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PROJECT | Staff Reporter, Japan
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Kansai Electric pushes back nuclear reactor's restart by 9 months

It needs more time for safety works.

Japanese power utility Kansai Electric has informed the Fukui Prefecture (Japan) that the restart of the Takahama-1, Takahama-2 and Mihama-3 nuclear reactors (all rated 780 MW) must be delayed by around 9 months, as safety works will require more time than anticipated. Works in Mihama-3 involve mostly on the improvement of the unit's seismic resistance and the installation of fire-resistance cabling, while works on Takahama-1 and 2 involve reinforcing containment buildings, replacing fire-resistant cabling and installing fire protection sheeting, among other things. Takahama-1 will then restart in May 2020 (instead of August 2019), Takahama-2 in January 2021 (instead of March 2020) and Mihama-3 in July 2020 (instead of January 2020).

In 2016, the Nuclear Regulation Authority (NRA) granted Kansai Electric licence extensions for the three units, enabling operations beyond 40 years. Takahama-1 and 2 were commissioned in 1974 and 1975, respectively, while Mihama-3 was commissioned in 1976; the latter will be allowed to operate until 2036. The safety works are a preparation for the extended operation.

So far 39 of Japan's nuclear reactors have been put in compliance with NRA's nuclear safety rules that took effect in 2013 and are currently in operation; The operating reactors are: Sendai-1 and 2 (876 MW each), Genkai-3 and 4 (1,127 MW each) by Kyushu Electric; Ikata-3 (846 MW) by Shikoku Electric; Takahama-3 and 4 (830 MW each) and Ohi-3 and 4 (1,127 MW) by Kansai Electric. Another 16 reactors have applied to restart.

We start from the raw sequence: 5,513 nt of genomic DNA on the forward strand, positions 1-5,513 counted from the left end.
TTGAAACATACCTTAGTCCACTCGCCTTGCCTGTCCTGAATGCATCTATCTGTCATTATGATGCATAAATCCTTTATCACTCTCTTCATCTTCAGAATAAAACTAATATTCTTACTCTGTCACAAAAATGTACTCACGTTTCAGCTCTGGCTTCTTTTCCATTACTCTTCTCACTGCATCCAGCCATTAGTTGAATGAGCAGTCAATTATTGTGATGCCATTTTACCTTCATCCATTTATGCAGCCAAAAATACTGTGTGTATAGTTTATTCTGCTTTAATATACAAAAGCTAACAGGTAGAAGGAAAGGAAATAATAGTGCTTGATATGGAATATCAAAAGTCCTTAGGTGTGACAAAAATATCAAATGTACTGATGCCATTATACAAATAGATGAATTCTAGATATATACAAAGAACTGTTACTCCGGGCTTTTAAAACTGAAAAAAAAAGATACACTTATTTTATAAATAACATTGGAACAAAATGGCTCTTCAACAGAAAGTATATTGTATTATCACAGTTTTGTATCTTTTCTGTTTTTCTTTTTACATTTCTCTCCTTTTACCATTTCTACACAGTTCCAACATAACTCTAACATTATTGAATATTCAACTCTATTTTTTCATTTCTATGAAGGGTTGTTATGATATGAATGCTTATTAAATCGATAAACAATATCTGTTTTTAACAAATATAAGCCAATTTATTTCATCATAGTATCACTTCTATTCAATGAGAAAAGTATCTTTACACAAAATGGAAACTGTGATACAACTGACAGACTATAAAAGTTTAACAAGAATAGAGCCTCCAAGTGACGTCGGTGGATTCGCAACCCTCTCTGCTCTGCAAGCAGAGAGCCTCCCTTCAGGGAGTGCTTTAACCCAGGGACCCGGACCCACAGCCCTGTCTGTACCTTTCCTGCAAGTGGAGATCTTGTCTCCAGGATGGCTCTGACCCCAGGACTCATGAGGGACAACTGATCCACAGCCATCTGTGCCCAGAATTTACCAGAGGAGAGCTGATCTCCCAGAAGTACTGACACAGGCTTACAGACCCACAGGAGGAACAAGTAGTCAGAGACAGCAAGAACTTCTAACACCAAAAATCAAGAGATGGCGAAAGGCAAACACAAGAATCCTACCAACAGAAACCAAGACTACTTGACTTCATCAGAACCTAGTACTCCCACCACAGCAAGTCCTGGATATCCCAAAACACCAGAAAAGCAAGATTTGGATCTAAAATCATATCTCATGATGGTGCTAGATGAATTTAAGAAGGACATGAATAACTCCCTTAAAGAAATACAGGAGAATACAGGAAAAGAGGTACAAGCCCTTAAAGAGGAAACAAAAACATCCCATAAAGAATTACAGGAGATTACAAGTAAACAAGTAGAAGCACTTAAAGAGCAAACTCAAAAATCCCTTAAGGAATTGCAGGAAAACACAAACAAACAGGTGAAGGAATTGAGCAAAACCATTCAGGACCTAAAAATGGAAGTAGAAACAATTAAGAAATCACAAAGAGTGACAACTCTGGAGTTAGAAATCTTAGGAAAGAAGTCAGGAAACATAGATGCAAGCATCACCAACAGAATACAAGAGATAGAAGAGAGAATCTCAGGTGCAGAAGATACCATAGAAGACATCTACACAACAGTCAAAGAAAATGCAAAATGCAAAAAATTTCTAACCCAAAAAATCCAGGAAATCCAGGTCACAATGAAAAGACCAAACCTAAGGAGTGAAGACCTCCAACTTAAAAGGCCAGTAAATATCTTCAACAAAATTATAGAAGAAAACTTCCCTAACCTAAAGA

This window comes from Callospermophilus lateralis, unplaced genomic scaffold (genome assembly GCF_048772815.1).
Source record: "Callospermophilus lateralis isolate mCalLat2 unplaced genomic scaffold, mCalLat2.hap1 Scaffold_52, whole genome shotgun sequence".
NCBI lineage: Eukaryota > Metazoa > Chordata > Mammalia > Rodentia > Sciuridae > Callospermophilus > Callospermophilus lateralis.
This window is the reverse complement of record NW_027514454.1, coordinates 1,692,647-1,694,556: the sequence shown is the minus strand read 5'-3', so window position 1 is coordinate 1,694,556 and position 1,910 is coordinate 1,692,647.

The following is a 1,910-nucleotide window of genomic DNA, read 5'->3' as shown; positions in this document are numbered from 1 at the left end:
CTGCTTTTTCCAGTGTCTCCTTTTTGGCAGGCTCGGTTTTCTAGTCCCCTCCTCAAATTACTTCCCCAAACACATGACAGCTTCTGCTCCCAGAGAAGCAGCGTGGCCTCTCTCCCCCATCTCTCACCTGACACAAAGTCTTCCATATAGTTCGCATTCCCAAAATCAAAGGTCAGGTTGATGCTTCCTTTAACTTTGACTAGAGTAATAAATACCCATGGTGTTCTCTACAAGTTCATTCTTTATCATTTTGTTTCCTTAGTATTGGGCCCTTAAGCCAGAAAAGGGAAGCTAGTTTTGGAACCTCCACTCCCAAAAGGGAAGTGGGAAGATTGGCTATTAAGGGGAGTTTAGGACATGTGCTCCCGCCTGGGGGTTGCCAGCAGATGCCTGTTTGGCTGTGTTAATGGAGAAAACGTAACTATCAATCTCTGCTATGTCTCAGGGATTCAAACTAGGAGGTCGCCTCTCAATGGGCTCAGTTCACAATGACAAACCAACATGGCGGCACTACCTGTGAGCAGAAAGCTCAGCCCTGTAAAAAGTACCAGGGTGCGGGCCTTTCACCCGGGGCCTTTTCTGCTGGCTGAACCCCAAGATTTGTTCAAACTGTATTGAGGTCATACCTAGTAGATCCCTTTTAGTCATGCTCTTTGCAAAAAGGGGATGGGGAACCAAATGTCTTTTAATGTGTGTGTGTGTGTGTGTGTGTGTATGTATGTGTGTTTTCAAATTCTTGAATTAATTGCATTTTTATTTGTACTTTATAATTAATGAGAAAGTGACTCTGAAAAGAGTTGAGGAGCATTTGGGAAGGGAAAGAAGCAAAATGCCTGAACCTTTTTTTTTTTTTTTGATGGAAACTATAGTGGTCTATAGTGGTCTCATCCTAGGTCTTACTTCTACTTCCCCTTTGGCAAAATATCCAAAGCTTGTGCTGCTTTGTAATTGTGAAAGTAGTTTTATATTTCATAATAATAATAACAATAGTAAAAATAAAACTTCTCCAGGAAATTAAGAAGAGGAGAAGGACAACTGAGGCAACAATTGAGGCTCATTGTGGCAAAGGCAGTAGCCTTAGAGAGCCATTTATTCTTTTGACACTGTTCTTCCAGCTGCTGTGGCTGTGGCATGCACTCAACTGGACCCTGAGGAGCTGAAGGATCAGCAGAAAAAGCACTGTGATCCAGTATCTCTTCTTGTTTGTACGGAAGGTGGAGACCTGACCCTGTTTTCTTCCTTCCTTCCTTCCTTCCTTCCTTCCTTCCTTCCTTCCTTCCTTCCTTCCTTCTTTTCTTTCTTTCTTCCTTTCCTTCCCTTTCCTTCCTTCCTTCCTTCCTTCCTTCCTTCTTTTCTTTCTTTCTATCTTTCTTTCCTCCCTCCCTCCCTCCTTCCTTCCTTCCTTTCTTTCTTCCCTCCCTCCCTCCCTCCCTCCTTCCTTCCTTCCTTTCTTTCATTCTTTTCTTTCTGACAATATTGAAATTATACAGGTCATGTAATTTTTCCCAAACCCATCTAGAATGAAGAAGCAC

Several power utilities have decided to decommission their nuclear reactors, due to high investments required to upgrade them to the new safety standards: Kansai Electric (Ohi-1 and 2, 1,120 MW each), Japan Atomic Power (Tsuruga-1, 340 MW), Kyushu Electric (Genkai-1, 529 MW), Chugoku Electric (Shimane-1, 439 MW), Kansai Electric (Mihama-1, 320 MW and Mihama-2, 470 MW), Shikoku Electric (Ikata-1 and 2, 538 MW each).

This article was originally published by Enerdata.

Photo by Hirorinmasa - 自ら撮影, CC BY-SA 3.0

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